More Resources Can Help Clean up Pennsylvania's Waterways

The following first appeared in the York Dispatch.

Cows-1200
Streambank fencing is one of the best management practices which not only helps in clean water efforts, it also helps improve herd health.

Farming in Pennsylvania is the backbone of our culture, economy, and communities. Considering there are roughly 33,600 farms in Pennsylvania's portion of the Chesapeake Bay watershed, it's no wonder most of the polluted runoff entering our rivers and streams comes from agriculture.

A large number of farmers are driven by a culture of stewardship and have taken steps to reduce pollution by doing things to keep nitrogen and phosphorus, and soils on the land where they can do good, instead of in the water where they pollute.

Things like planting streamside forests, cover crops, and installing other practices reduce water pollution while increasing farm productivity. Streambank fencing can help improve herd health because livestock aren't standing in streams and drinking fouled water.

Some farmers and landowners can afford to pay for these practices out of their own pockets. About 7,000 farmers responded to a Penn State survey earlier this year and follow-up verification will show the scope of voluntary and independently-funded efforts.

Many other landowners need assistance. Some are fortunate to qualify for limited financial and technical assistance in the form of state and federal cost-share and grant programs. CBF works to connect landowners with available funding. But about two-thirds of farmers who apply for assistance each year don't get it because of a lack of resources.

With assistance, Bob and Maggie Cahalan were able to plant a streamside buffer of 300 native trees and shrubs to trap and filter pollutants that would otherwise flow into Ebaugh and Shaw streams on Many Streams Farm in York County.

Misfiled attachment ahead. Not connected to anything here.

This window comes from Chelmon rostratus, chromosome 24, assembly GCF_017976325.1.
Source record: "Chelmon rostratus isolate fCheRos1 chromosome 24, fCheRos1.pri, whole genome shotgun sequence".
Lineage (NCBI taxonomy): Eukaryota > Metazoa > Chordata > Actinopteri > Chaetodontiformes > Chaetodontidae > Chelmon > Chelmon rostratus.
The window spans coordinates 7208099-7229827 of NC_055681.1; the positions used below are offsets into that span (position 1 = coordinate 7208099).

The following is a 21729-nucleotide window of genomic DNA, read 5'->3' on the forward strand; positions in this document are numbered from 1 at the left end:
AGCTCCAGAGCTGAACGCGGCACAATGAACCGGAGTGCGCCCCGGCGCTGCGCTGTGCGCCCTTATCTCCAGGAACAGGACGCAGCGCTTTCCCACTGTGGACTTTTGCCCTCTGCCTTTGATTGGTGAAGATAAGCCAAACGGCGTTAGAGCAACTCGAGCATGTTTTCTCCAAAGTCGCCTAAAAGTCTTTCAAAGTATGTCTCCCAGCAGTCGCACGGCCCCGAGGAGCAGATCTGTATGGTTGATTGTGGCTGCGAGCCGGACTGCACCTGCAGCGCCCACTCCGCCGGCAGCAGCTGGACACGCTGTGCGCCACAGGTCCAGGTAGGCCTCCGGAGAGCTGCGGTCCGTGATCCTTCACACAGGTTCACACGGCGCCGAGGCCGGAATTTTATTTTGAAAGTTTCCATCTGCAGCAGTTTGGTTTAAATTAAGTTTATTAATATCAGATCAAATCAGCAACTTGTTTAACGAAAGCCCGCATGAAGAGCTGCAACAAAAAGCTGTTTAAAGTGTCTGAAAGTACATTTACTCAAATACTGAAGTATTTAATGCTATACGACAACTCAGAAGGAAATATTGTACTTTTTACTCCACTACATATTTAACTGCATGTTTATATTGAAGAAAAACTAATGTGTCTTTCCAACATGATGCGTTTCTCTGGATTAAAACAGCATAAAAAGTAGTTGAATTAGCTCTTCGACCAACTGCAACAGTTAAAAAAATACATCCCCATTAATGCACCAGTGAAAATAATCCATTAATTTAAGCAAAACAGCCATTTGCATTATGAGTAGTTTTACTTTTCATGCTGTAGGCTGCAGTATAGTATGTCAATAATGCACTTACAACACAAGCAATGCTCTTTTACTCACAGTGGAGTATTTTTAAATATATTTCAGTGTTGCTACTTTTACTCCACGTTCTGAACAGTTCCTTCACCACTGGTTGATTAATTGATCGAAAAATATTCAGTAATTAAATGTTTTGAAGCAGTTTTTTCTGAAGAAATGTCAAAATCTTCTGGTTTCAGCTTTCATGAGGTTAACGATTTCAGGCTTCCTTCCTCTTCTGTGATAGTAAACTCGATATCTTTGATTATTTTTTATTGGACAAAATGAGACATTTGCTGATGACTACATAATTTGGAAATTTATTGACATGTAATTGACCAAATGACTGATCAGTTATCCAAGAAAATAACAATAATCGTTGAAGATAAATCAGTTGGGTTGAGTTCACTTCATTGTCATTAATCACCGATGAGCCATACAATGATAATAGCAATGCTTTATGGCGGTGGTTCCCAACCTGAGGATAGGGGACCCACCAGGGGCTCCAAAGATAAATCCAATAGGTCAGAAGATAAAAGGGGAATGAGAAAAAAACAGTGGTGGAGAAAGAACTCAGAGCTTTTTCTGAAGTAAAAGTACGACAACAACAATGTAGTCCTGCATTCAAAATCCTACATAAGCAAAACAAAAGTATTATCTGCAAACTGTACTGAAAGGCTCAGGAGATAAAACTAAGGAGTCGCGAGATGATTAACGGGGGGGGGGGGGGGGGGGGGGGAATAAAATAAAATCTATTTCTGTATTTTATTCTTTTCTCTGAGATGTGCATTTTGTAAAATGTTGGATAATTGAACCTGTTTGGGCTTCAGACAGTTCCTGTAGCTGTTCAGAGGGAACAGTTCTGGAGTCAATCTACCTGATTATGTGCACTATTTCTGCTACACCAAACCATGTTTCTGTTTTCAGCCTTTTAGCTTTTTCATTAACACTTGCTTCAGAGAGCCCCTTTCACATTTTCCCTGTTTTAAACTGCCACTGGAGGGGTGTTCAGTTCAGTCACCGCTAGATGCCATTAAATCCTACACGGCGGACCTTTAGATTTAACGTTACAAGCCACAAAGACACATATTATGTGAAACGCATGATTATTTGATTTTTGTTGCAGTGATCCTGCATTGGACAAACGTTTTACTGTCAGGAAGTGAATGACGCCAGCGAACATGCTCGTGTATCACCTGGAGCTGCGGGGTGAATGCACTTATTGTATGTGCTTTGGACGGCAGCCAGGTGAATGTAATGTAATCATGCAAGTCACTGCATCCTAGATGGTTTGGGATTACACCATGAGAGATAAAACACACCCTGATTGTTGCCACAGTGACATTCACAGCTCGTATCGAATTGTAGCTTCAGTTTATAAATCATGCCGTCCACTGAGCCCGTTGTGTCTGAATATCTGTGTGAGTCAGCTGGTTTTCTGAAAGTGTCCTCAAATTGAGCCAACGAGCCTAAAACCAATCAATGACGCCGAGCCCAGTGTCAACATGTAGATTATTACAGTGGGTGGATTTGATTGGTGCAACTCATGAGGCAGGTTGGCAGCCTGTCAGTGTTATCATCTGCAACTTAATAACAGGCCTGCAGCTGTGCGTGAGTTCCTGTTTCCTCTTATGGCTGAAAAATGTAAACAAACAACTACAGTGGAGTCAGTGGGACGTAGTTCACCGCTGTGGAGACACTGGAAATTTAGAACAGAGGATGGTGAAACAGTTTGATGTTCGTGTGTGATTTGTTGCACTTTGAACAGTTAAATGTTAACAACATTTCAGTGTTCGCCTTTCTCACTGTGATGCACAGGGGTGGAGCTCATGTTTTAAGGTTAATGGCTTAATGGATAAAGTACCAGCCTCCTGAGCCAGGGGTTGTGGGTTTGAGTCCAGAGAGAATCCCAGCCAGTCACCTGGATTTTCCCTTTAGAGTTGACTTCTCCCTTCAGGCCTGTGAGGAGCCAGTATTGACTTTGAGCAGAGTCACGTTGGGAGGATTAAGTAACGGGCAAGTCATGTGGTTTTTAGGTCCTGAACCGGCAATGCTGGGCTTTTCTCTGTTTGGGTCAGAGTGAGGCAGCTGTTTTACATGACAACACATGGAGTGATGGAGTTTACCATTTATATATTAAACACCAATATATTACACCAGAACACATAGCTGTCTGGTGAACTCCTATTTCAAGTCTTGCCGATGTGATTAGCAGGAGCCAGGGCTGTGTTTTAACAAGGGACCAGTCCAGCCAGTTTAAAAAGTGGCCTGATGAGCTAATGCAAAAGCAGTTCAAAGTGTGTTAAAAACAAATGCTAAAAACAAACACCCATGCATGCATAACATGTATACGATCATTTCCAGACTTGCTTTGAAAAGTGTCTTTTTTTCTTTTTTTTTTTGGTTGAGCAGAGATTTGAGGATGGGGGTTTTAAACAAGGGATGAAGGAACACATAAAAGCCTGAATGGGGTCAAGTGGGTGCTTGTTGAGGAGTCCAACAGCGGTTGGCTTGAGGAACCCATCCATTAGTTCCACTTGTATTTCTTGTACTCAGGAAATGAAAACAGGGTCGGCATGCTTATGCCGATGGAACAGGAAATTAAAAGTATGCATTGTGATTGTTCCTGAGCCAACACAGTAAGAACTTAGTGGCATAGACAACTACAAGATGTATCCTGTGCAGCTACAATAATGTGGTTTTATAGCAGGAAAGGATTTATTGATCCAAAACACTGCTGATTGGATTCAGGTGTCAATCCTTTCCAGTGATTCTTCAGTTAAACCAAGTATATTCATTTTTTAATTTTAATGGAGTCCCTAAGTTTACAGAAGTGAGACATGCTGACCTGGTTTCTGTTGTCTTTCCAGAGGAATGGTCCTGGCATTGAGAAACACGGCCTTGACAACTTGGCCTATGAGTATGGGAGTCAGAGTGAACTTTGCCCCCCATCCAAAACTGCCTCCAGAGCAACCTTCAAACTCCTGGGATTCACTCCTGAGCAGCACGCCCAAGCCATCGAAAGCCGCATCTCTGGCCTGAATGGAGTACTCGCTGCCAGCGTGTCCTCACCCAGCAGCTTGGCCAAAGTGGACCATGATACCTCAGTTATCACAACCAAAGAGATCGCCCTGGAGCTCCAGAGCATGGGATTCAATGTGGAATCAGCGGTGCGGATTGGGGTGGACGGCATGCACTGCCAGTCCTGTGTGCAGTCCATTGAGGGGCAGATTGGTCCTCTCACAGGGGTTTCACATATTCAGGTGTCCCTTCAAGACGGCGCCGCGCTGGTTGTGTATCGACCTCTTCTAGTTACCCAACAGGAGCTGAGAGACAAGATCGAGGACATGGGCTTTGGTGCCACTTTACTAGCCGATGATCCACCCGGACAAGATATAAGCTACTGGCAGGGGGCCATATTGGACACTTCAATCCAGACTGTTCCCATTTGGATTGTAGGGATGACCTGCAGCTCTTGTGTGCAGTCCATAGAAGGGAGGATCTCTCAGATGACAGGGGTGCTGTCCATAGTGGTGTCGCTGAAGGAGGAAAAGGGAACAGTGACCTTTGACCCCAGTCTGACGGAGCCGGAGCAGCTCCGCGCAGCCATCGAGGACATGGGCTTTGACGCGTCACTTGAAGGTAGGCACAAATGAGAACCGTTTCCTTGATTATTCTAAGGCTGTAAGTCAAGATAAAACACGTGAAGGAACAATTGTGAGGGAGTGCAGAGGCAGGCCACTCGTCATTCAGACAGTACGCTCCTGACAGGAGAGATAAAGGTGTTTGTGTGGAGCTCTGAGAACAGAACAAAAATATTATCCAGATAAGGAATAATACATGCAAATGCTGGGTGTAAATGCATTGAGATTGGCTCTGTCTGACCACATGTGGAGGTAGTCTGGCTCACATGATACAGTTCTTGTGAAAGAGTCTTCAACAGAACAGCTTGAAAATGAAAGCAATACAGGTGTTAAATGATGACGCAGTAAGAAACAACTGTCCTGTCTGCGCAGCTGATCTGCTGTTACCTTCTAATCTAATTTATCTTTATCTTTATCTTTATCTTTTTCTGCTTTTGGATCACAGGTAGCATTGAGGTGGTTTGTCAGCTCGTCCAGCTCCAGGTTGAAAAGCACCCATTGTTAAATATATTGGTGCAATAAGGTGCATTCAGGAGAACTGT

Linn Moedinger's Lancaster farm dates back to the early 18th Century. Through the U.S. Department of Agriculture's (USDA) Conservation Reserve Enhancement Program (CREP), the Moedingers were able to plant 12 acres of trees, plants and shrubs to protect Mill Creek, the Conestoga River, Susquehanna River, and Chesapeake Bay.

The benefits of state and federal assistance extend beyond the farm.

Charles "Chip" Brown is maintaining a maturing 450-tree streamside buffer along Elk Creek on his Fox Gap Rod and Gun Club property east of State College in Centre County.

Reaching Pennsylvania's clean water goals requires wise use of additional funding and technical assistance.

Toward that end, CBF analyzed federal data and found that Lancaster, York, Franklin, Cumberland, and Adams counties contribute the greatest amount of pollution from agriculture. New investments, focused on people, places, and practices in these priority counties can accelerate pollution reductions from agriculture and jumpstart the Commonwealth's lagging cleanup efforts.

After CBF called for an immediate commitment of new, targeted restoration funds, federal and state partners announced they would collaborate on an infusion of $28.7 million for clean water.

It is important that pollution reduction efforts continue in the Keystone State beyond the priority counties, from the Bennett farm in far northern Susquehanna County, where funding made fencing, forested buffers, and barnyard improvements possible, to the good work the Cahalans are doing in York County.

Meanwhile, the stream of financial and technical assistance must reach high tide, if farmers in Pennsylvania are going to do all they can to clean up our rivers and streams.

�Harry Campbell, CBF's Pennsylvania Executive Director

Harry Campbell

Issues in this Post

Agriculture   The Susquehanna River   Pennsylvania Office  




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